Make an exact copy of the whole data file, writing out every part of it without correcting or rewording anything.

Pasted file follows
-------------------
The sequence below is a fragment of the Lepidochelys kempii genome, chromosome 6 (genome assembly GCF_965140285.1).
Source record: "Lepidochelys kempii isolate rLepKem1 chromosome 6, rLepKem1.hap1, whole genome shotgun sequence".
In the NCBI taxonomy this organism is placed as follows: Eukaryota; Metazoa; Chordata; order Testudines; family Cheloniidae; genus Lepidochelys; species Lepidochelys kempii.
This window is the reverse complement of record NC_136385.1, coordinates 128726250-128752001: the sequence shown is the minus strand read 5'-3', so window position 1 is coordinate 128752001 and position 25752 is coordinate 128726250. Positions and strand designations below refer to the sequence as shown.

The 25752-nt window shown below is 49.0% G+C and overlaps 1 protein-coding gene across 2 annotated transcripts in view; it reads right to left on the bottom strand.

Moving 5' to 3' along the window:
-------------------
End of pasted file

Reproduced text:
The sequence below is a fragment of the Lepidochelys kempii genome, chromosome 6 (genome assembly GCF_965140285.1).
Source record: "Lepidochelys kempii isolate rLepKem1 chromosome 6, rLepKem1.hap1, whole genome shotgun sequence".
In the NCBI taxonomy this organism is placed as follows: Eukaryota; Metazoa; Chordata; order Testudines; family Cheloniidae; genus Lepidochelys; species Lepidochelys kempii.
This window is the reverse complement of record NC_136385.1, coordinates 128726250-128752001: the sequence shown is the minus strand read 5'-3', so window position 1 is coordinate 128752001 and position 25752 is coordinate 128726250. Positions and strand designations below refer to the sequence as shown.

The 25752-nt window shown below is 49.0% G+C and overlaps 1 protein-coding gene across 2 annotated transcripts in view; it reads right to left on the bottom strand.

Moving 5' to 3' along the window: